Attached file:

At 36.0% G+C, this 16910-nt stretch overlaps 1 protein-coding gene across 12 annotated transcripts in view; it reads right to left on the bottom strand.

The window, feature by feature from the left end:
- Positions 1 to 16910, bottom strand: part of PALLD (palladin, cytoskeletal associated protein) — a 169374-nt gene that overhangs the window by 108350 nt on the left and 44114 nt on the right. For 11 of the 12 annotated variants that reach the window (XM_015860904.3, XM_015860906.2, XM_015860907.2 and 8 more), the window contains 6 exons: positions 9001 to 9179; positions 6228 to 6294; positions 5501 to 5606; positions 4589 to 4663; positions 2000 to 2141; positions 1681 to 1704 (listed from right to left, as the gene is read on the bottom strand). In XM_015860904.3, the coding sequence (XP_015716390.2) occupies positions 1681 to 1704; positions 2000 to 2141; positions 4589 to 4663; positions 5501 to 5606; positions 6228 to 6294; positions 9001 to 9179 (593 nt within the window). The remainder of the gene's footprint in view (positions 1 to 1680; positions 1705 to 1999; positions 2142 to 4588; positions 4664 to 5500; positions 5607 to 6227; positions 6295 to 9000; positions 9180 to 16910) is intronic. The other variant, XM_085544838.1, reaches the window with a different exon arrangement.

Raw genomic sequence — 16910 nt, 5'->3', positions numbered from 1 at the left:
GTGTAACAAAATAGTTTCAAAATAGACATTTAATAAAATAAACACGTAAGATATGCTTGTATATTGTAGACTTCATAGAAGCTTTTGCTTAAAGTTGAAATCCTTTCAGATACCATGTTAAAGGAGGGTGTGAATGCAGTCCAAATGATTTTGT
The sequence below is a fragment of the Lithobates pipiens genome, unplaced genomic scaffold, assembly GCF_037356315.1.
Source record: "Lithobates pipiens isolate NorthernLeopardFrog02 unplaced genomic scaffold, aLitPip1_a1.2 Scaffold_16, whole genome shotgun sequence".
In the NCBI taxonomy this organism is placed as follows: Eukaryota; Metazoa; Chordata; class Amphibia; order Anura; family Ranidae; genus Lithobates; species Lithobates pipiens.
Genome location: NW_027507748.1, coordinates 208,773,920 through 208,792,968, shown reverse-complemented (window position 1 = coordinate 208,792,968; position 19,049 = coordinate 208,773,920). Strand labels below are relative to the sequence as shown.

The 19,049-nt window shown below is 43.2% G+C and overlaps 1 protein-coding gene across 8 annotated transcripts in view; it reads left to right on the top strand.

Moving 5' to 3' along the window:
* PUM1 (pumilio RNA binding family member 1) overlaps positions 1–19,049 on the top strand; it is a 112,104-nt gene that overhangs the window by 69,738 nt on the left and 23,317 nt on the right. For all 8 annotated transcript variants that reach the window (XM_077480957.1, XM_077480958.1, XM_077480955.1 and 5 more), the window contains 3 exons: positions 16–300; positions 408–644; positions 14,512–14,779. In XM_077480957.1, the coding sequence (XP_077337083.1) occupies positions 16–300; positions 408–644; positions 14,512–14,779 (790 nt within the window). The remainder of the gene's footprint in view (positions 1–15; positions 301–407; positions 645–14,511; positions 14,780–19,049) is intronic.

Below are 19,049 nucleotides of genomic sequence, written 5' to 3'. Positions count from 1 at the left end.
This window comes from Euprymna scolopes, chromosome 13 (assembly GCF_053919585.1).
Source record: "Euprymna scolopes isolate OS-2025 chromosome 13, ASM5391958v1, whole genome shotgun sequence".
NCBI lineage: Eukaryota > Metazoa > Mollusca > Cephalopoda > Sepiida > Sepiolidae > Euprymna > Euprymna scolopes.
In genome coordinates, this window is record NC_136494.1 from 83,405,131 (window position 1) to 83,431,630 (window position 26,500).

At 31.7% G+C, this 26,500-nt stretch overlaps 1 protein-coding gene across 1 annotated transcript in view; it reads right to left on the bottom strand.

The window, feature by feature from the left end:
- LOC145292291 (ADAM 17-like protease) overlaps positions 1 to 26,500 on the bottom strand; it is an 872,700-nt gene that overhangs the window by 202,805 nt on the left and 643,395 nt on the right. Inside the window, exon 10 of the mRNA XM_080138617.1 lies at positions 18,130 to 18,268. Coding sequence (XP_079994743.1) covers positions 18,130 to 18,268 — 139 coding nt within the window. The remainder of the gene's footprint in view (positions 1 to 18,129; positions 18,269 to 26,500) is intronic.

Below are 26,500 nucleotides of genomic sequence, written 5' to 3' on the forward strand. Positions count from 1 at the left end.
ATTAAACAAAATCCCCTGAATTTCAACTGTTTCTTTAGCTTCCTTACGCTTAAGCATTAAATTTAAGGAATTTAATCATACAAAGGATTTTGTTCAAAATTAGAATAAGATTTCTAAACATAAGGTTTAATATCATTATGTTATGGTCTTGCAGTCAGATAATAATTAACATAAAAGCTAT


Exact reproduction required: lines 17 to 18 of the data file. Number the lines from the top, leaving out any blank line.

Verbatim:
In genome coordinates, this window is record NC_136494.1 from 83,405,131 (window position 1) to 83,431,630 (window position 26,500).

At 31.7% G+C, this 26,500-nt stretch overlaps 1 protein-coding gene across 1 annotated transcript in view; it reads right to left on the bottom strand.